Keyboard Geniuses is our weekly glance at a few intriguing, witty, or otherwise notable posts from the Gameological discussion threads. Comments have been excerpted and edited here for grammar, length, and/or clarity. You can follow the links to see the full threads.
Faster, Ratonhnhaké:ton, Kill, Kill!
John Teti was joined by Kotaku’s editor-in-chief Stephen Totilo at the head of the week when The Digest returned. While snacking on/avoiding pumpkin-themed Digestibles, they talked through their differing opinions on Assassin’s Creed III. One bone Hastapura picked with the game was its reliance on “go fetch this thing for me” quests:
I feel like this series comes up with the richest settings with vast potential: The Crusades? In a fully-fledged 3D world with freedom of movement? The Renaissance? Colonial America? Just mentioning these time periods conjures millions of tantalizing possibilities.
And then they plug in fetch quests, Forrest Gump-esque historical shoehorning, meaningless trinket collection, poopy combat, janky free-running…basically everything that can get in the way of enjoying the setting. There could be a really taut, complex stealth game in the first Assassin’s Creed, playing with racial and religious tension as well as the simple pleasure of a well-placed blade. But the designers seem to have it in their heads that the overarching science-fiction narrative is just bitchin’, and that the main appeal of 12th-century Jerusalem was the long, unskippable cutscenes. I think the second game and Brotherhood were admirable evocations of Renaissance Italy, but then the silliness was ramped up in equal measure to the graphics—look, it’s Da Vinci come to outfit you with a nifty new flying machine! Press X to summon a horde of assassins! Thrill to the endless series of menus!
Maybe my desire for a contemplative, ornate thriller set in the Middle Ages just isn’t marketable? Impossible!
Flat Foxy Mr. Mario
Speaking of trinket collecting, Steve Heisler hoarded as many virtual stickers as he could for his review of Paper Mario: Sticker Star. The new Paper Mario game finds Mario bashing his enemies with magical stickers, and magical stickers alone, hence the hoarding. While Steve praised the game, some readers felt it ranged too far from its series’ roots. RidleyFGJ argued that Paper Mario peaked early—with its second game:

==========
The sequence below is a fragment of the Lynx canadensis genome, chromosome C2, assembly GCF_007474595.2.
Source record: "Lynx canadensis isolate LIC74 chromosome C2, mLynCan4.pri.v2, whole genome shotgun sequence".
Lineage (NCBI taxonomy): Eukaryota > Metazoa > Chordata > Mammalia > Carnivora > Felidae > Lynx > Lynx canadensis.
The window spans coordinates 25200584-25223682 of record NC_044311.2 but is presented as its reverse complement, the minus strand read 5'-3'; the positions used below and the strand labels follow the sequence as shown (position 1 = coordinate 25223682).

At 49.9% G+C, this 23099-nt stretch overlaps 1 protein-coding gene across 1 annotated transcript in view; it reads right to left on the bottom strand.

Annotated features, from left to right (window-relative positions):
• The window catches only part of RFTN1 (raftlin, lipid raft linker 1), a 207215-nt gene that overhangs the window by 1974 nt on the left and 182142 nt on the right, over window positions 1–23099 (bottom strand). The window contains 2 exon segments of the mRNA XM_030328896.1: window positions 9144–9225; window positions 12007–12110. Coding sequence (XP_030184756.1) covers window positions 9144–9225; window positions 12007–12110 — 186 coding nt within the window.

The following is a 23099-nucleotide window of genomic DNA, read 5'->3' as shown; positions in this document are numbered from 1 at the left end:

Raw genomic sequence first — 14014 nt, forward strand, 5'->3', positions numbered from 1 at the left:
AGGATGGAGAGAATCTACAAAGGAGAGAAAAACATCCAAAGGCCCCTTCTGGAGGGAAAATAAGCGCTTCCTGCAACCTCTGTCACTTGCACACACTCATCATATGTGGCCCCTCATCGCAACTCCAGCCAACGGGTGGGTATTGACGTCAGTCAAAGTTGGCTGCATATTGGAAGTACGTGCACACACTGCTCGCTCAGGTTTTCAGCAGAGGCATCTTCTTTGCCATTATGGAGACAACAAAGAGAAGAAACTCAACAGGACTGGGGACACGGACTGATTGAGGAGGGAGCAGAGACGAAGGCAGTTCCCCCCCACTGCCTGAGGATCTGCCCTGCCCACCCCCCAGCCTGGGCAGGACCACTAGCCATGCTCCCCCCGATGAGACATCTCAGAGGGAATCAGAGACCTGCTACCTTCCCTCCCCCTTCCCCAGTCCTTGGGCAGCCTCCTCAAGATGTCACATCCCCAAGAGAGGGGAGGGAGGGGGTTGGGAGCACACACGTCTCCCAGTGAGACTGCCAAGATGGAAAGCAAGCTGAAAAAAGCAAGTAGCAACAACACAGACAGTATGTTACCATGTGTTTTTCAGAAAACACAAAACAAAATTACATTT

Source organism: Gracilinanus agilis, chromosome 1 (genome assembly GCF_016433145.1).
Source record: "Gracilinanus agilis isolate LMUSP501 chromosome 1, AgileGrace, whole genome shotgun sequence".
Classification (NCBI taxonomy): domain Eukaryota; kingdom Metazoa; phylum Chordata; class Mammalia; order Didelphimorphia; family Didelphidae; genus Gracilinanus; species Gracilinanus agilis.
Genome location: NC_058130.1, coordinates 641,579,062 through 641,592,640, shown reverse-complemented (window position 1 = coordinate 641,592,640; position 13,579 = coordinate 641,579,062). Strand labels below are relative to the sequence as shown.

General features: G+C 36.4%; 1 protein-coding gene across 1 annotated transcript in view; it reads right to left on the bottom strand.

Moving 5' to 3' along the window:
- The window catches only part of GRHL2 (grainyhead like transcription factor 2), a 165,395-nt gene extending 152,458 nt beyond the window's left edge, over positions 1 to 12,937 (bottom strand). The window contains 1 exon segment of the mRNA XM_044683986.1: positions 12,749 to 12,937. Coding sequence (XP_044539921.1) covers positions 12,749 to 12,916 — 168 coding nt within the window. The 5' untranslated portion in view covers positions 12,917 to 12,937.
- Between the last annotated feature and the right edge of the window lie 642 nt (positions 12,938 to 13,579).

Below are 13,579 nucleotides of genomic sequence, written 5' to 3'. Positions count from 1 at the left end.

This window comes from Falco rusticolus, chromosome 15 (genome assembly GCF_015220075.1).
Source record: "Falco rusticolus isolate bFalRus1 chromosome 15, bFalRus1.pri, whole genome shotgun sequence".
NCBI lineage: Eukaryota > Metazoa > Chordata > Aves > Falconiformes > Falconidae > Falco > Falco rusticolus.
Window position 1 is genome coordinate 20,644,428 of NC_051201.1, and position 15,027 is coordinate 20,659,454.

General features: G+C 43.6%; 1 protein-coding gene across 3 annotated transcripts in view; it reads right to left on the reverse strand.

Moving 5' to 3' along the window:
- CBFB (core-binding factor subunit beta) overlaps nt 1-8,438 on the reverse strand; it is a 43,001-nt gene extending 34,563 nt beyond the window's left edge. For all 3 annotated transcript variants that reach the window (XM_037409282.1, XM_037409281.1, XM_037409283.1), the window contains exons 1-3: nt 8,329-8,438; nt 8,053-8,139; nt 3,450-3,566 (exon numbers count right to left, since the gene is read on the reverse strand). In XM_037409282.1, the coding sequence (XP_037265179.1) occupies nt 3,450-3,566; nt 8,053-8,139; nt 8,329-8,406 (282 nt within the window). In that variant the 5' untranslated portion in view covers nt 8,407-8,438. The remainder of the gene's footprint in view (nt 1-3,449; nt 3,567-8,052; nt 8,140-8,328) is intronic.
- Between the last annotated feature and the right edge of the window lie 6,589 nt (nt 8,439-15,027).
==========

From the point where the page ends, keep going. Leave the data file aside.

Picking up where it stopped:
Although I’m not even remotely as taken with Paper Mario: The Thousand-Year Door as a lot of people are (way too much damn talking), I’ll put forth the theory that Paper Mario effectively Star Fox-ed itself with that game. Nintendo happened upon the pinnacle of the formula so early on in the history of the franchise that copying it would seem entirely moot, and yet the games that followed often made controversial deviations from the established formula that have often been met with derision, and some of it justified, at that.
Shell On Earth
Ryan Smith reviewed the endlessly customizable LittleBigPlanet Karting. As with many karting games, Karting uses a generous power-up system to help stragglers catch up and make races skew closer than they might otherwise be. This sparked a discussion of the design in Mario Kart 64—the second Mario Kart game—where HobbesMkii made a point for its superiority (in certain settings) over race games based purely on skill:
I’ve been playing a lot of Mario Kart 64 (which I personally suck at) against a friend (who has owned it since it came out and therefore tends to own me at it), and I disagree with the idea that the weapons are unbalanced.
I think it’s sort of the perfect together game that everyone can agree upon because everyone will have fun, and enough play-throughs will guarantee that everyone was a winner at least once. My buddy clearly dominates me in most matches, but there are times when luck plays to my hand enough that I can pull into the lead in maybe one out of five races.
Mario Kart’s innate “unfair” power-up distribution, where players in first place are saddled with bananas and single red shells while players in last get the lightning bolt and the blue shell, regularly forces players to adapt in ways that plain old racers or multiplayer shooters don’t.
It really seems to me that the problem you’ve got is less that the game punishes skill than that it automatically imposes a handicap on players who would otherwise dominate the playing field (and their friends). I think that’s because Mario Kart was really designed to be played with three other people sitting in a room with you, having fun. It’s a form of skill welfare, if you will. It actually strikes me as a brilliant approach to competitive game design.
Toyz II Men
In our weekly roundup of new releases, Steve Heisler noted the upcoming Lego The Lord Of The Rings game. Turning to the realm of physical Lego toys, Spacemonkey Mafia observed that things are so much better for kids these days, dagnabbit:
I’m still fascinated that the toys this generation’s kids are playing with are effectively a perfected version of the toys my generation played with when I was a kid.